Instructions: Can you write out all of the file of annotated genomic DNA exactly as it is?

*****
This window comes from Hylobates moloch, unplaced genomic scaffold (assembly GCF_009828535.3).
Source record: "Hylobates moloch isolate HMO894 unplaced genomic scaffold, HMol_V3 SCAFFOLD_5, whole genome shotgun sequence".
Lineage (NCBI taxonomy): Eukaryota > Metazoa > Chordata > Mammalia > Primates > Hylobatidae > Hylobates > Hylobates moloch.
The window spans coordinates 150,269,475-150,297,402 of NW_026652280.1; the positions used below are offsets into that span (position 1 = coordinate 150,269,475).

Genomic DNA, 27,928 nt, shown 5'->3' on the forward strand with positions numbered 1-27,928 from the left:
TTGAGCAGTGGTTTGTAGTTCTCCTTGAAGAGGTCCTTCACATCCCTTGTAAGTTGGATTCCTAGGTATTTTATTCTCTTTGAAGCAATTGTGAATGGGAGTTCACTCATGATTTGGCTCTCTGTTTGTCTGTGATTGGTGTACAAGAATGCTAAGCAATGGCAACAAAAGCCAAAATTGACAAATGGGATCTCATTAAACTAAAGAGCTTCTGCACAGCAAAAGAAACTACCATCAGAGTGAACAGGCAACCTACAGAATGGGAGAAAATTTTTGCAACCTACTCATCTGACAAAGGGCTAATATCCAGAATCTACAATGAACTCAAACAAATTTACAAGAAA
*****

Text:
This window comes from Hylobates moloch, unplaced genomic scaffold (assembly GCF_009828535.3).
Source record: "Hylobates moloch isolate HMO894 unplaced genomic scaffold, HMol_V3 SCAFFOLD_5, whole genome shotgun sequence".
Lineage (NCBI taxonomy): Eukaryota > Metazoa > Chordata > Mammalia > Primates > Hylobatidae > Hylobates > Hylobates moloch.
The window spans coordinates 150,269,475-150,297,402 of NW_026652280.1; the positions used below are offsets into that span (position 1 = coordinate 150,269,475).

Genomic DNA, 27,928 nt, shown 5'->3' on the forward strand with positions numbered 1-27,928 from the left:
TTGAGCAGTGGTTTGTAGTTCTCCTTGAAGAGGTCCTTCACATCCCTTGTAAGTTGGATTCCTAGGTATTTTATTCTCTTTGAAGCAATTGTGAATGGGAGTTCACTCATGATTTGGCTCTCTGTTTGTCTGTGATTGGTGTACAAGAATGCTAAGCAATGGCAACAAAAGCCAAAATTGACAAATGGGATCTCATTAAACTAAAGAGCTTCTGCACAGCAAAAGAAACTACCATCAGAGTGAACAGGCAACCTACAGAATGGGAGAAAATTTTTGCAACCTACTCATCTGACAAAGGGCTAATATCCAGAATCTACAATGAACTCAAACAAATTTACAAGAAA